In light of the recent underwear bomber episode, and the equally ridiculous and useless rules set up by our bureauverlords to protect their jobs (the answer to government failure is... more government!), I thought I would weigh in on how to really keep airplanes safe. Allow guns on board.
I am quite certain that terrorist incidents would virtually disappear if we did this - just let anybody on a plane without screening of any kind. On an average flight, you would be almost guaranteed to have several retired military, law enforcement, and good ol' rednecks strapped and ready to waste a prospective terrorist or hijacker.
The first objection is, as usual from people who take what the government says without question, "we can't do that! Everyone would be shooting up planes." Right, and if heroine was legal I guess you would go stick a needle in your arm tomorrow. There is a growing body of research that suggests violent crime rates drop significantly when gun laws are softened. It's the age old truth that criminals with guns can usually avoid cops, and they are not afraid of citizens with knives. Didn't 9/11 show us that our elaborate security theater had done nothing less than make use mortally vulnerable to such treacherous weapons as box cutters? And did it not also show us that, given either a reasonable chance of success, or an overwhelming reason to try, ordinary citizens are our best defense against random acts of violence? Yes and yes.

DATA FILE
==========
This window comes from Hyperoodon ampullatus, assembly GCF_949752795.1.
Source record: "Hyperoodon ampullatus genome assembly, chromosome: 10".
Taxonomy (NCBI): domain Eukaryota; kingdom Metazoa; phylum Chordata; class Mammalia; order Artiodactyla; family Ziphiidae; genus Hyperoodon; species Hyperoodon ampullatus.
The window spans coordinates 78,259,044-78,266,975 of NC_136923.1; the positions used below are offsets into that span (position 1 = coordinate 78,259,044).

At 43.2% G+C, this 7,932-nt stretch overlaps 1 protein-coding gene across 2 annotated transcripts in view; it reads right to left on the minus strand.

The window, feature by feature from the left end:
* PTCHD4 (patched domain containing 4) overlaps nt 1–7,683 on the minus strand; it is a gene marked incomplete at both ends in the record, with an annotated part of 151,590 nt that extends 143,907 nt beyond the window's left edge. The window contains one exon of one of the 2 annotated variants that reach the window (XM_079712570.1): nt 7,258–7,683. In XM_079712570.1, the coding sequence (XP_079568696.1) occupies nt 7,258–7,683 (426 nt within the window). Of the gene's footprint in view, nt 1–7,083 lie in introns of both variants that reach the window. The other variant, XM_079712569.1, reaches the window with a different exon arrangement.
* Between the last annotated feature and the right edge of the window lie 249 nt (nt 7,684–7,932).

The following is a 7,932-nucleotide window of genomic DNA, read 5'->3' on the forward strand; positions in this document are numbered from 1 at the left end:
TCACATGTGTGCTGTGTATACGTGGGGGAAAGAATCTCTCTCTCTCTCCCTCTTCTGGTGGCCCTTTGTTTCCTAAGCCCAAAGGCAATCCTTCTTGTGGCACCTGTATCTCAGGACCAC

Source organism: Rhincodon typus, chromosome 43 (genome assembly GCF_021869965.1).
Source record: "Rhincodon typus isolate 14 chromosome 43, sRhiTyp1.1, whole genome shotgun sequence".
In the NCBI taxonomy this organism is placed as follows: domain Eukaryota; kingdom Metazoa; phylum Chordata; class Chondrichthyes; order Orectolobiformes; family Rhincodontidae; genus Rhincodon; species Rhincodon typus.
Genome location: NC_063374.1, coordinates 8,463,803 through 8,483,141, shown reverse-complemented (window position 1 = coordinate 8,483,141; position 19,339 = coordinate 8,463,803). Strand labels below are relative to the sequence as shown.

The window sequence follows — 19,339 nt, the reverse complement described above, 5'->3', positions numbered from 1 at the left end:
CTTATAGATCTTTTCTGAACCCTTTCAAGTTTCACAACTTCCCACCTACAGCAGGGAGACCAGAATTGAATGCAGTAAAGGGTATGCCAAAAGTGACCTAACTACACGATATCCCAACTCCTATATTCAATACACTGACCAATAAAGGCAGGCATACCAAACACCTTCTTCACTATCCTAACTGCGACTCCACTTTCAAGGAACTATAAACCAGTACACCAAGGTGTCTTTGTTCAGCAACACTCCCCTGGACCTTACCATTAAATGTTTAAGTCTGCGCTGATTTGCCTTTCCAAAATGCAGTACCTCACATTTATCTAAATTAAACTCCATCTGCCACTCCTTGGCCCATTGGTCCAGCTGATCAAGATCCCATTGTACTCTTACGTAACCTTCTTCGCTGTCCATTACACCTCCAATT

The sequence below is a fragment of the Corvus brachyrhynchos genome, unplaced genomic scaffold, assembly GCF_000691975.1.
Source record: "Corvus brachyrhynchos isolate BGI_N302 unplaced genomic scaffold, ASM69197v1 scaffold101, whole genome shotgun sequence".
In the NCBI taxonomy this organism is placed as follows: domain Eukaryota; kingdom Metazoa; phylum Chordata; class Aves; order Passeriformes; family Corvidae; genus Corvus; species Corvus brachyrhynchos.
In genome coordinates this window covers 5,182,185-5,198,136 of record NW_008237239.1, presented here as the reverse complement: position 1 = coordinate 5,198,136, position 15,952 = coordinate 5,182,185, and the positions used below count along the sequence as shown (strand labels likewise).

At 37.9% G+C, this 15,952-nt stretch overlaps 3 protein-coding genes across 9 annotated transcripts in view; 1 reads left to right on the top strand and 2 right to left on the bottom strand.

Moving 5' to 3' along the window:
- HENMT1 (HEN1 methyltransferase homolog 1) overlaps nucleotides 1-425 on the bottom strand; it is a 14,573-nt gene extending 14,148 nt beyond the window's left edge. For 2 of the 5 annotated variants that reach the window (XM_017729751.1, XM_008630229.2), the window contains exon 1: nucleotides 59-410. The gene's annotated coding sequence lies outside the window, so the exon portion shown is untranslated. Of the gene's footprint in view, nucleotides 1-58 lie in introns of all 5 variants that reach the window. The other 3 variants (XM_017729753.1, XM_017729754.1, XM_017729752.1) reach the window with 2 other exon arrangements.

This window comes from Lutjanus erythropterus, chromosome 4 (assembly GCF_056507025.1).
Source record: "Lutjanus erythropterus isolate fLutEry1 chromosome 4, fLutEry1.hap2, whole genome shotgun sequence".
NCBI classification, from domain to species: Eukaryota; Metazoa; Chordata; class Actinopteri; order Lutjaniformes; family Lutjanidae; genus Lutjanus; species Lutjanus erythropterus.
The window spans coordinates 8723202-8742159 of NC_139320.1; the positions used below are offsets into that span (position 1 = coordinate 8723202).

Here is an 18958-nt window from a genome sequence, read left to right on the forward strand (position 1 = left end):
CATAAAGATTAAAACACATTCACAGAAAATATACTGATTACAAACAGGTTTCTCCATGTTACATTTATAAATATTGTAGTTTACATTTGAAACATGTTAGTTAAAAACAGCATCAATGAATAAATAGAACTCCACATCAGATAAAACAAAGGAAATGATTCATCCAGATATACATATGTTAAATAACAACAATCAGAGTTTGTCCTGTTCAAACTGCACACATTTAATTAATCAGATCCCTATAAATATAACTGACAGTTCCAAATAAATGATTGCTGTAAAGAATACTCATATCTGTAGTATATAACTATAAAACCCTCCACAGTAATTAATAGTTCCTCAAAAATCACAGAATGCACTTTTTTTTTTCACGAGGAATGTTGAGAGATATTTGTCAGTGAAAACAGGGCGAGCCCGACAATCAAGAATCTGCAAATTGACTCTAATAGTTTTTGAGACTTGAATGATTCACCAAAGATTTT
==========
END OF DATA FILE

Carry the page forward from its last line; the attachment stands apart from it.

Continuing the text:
The second objection is more rational, which is "but don't guns put holes in planes?" That one suggests some caution. After all, if the brave and intelligent Dutch tourist who stopped pantsbomber had been packing a .44, the cure could very well have been much worse than the disease. In that case, how's this for a compromise. Offer a course for military, law enforcement, and maybe ordinary citizens to become licensed "reserve air deputees." Once licensed, these deputees would be allowed to discreetly carry weapons on their person onto commercial airplanes. Of course, there would be a restriction on type of weapon - high-caliber handguns, explosives, rifles, and shotguns would be of little use in a close-quarters airliner fight. However, small caliber and non-lethal weapons like .22's and similar low-power handguns, tasers, mace, etc, would be allowed on. The key word is "discreetly" - the RADs would go through the same screening process as normal passengers, they would be required not to show their weapon to anyone, and they would be required to have their weapons on their persons at all times. The point is to make sure a terrorist can't know how many RADs are on a given flight, or where they are sitting.
The course would teach people the dos and don'ts of airliner combat. The course would cover small-caliber handguns, as well as non-lethal weapons like mace and tasers. Users would be instructed in an airliner mockup about things like where a small caliber bullet is least likely to cause explosive decompression, whether bullets will penetrate different types of partitions, what kinds of proximity effects a cloud of mace has, and so one. It might also cover such things as basic hostage situations, simple forms of non-verbal communication, ways to improvise weapons and/or create diversions with things commonly available in an airliner bathroom or galley, ways to contact the ground from the cabin, and steps to take in case of loss of crew. The class need not be especially long or expensive - probably no more than two days or several two-hour evening sessions should do - one could commandeer a derelict DC-8 in Mojave and shoot it full of any number of holes.